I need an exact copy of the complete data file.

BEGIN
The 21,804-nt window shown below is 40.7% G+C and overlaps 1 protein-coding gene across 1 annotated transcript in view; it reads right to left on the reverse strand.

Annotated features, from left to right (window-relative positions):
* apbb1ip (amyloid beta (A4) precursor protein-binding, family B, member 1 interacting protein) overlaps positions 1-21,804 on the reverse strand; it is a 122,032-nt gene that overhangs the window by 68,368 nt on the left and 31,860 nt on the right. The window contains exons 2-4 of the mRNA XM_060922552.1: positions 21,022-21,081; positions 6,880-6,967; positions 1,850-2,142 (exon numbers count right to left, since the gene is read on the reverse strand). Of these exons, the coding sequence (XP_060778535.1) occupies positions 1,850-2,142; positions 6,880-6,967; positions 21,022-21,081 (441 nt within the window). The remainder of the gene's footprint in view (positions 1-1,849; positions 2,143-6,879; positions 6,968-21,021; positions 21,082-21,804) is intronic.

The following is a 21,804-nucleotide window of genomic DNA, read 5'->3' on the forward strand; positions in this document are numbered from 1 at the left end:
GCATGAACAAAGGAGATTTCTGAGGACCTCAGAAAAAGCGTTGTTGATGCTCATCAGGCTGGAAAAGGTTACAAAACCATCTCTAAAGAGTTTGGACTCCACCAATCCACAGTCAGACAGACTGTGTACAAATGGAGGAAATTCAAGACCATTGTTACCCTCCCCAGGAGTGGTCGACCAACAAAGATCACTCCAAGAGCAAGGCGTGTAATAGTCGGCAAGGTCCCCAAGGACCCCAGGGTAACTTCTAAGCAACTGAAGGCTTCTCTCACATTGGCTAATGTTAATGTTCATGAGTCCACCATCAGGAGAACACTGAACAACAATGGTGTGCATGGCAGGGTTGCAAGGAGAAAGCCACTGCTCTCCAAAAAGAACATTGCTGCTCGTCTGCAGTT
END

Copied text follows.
The 21,804-nt window shown below is 40.7% G+C and overlaps 1 protein-coding gene across 1 annotated transcript in view; it reads right to left on the reverse strand.

Annotated features, from left to right (window-relative positions):
* apbb1ip (amyloid beta (A4) precursor protein-binding, family B, member 1 interacting protein) overlaps positions 1-21,804 on the reverse strand; it is a 122,032-nt gene that overhangs the window by 68,368 nt on the left and 31,860 nt on the right. The window contains exons 2-4 of the mRNA XM_060922552.1: positions 21,022-21,081; positions 6,880-6,967; positions 1,850-2,142 (exon numbers count right to left, since the gene is read on the reverse strand). Of these exons, the coding sequence (XP_060778535.1) occupies positions 1,850-2,142; positions 6,880-6,967; positions 21,022-21,081 (441 nt within the window). The remainder of the gene's footprint in view (positions 1-1,849; positions 2,143-6,879; positions 6,968-21,021; positions 21,082-21,804) is intronic.

The following is a 21,804-nucleotide window of genomic DNA, read 5'->3' on the forward strand; positions in this document are numbered from 1 at the left end:
GCATGAACAAAGGAGATTTCTGAGGACCTCAGAAAAAGCGTTGTTGATGCTCATCAGGCTGGAAAAGGTTACAAAACCATCTCTAAAGAGTTTGGACTCCACCAATCCACAGTCAGACAGACTGTGTACAAATGGAGGAAATTCAAGACCATTGTTACCCTCCCCAGGAGTGGTCGACCAACAAAGATCACTCCAAGAGCAAGGCGTGTAATAGTCGGCAAGGTCCCCAAGGACCCCAGGGTAACTTCTAAGCAACTGAAGGCTTCTCTCACATTGGCTAATGTTAATGTTCATGAGTCCACCATCAGGAGAACACTGAACAACAATGGTGTGCATGGCAGGGTTGCAAGGAGAAAGCCACTGCTCTCCAAAAAGAACATTGCTGCTCGTCTGCAGTT